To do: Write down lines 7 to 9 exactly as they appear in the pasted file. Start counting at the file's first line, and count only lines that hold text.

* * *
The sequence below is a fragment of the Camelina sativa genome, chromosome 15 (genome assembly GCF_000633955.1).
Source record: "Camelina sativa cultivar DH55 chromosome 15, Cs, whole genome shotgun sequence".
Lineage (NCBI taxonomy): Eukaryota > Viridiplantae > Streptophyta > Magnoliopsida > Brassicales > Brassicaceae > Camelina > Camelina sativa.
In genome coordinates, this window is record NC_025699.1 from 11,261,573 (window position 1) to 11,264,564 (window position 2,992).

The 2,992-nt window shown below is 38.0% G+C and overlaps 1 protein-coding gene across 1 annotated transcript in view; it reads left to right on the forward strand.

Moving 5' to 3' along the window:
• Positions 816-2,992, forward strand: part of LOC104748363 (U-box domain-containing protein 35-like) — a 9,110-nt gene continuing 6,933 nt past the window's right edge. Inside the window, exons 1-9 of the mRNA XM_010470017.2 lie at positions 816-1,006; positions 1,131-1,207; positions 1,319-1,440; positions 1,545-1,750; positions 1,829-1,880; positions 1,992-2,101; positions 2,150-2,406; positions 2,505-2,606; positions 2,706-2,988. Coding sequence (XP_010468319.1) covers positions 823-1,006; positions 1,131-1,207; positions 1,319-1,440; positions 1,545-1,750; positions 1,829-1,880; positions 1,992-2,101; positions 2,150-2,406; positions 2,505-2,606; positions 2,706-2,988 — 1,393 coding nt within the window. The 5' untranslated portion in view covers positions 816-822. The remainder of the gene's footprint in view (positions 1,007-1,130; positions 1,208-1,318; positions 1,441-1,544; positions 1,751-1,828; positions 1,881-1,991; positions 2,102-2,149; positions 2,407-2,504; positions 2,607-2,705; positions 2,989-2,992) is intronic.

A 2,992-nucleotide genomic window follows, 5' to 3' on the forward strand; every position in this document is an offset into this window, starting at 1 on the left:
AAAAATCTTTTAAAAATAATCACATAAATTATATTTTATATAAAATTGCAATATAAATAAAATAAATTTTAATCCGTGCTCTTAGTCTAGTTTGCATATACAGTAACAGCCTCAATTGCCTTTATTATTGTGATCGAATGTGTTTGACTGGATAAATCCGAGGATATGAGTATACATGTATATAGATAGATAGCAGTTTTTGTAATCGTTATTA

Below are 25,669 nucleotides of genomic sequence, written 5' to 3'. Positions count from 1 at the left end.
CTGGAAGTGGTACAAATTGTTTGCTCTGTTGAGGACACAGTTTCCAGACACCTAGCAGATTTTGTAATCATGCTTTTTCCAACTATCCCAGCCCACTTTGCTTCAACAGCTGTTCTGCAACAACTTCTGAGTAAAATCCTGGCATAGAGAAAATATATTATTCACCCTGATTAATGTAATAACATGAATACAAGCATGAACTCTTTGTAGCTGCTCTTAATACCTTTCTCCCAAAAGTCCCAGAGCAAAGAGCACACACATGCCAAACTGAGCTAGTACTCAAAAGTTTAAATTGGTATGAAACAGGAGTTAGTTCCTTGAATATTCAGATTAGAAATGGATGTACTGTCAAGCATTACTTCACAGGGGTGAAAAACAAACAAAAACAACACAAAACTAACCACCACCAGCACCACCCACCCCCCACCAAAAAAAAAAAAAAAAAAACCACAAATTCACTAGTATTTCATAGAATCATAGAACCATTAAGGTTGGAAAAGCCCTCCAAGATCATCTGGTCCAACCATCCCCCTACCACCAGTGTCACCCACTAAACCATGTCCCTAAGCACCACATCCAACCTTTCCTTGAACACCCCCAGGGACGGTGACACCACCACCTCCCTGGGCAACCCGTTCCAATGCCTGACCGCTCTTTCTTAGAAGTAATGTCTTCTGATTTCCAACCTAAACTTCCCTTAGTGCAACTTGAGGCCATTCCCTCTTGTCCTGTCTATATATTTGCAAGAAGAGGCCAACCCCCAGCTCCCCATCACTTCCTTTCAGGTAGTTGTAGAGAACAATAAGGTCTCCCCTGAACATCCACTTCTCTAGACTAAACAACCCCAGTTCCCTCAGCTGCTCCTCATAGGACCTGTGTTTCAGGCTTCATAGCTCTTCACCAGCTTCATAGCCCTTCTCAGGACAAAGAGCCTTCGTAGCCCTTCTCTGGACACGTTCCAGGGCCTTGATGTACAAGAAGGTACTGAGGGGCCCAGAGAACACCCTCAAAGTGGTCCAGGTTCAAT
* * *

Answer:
• Positions 816-2,992, forward strand: part of LOC104748363 (U-box domain-containing protein 35-like) — a 9,110-nt gene continuing 6,933 nt past the window's right edge. Inside the window, exons 1-9 of the mRNA XM_010470017.2 lie at positions 816-1,006; positions 1,131-1,207; positions 1,319-1,440; positions 1,545-1,750; positions 1,829-1,880; positions 1,992-2,101; positions 2,150-2,406; positions 2,505-2,606; positions 2,706-2,988. Coding sequence (XP_010468319.1) covers positions 823-1,006; positions 1,131-1,207; positions 1,319-1,440; positions 1,545-1,750; positions 1,829-1,880; positions 1,992-2,101; positions 2,150-2,406; positions 2,505-2,606; positions 2,706-2,988 — 1,393 coding nt within the window. The 5' untranslated portion in view covers positions 816-822. The remainder of the gene's footprint in view (positions 1,007-1,130; positions 1,208-1,318; positions 1,441-1,544; positions 1,751-1,828; positions 1,881-1,991; positions 2,102-2,149; positions 2,407-2,504; positions 2,607-2,705; positions 2,989-2,992) is intronic.

A 2,992-nucleotide genomic window follows, 5' to 3' on the forward strand; every position in this document is an offset into this window, starting at 1 on the left:
AAAAATCTTTTAAAAATAATCACATAAATTATATTTTATATAAAATTGCAATATAAATAAAATAAATTTTAATCCGTGCTCTTAGTCTAGTTTGCATATACAGTAACAGCCTCAATTGCCTTTATTATTGTGATCGAATGTGTTTGACTGGATAAATCCGAGGATATGAGTATACATGTATATAGATAGATAGCAGTTTTTGTAATCGTTATTA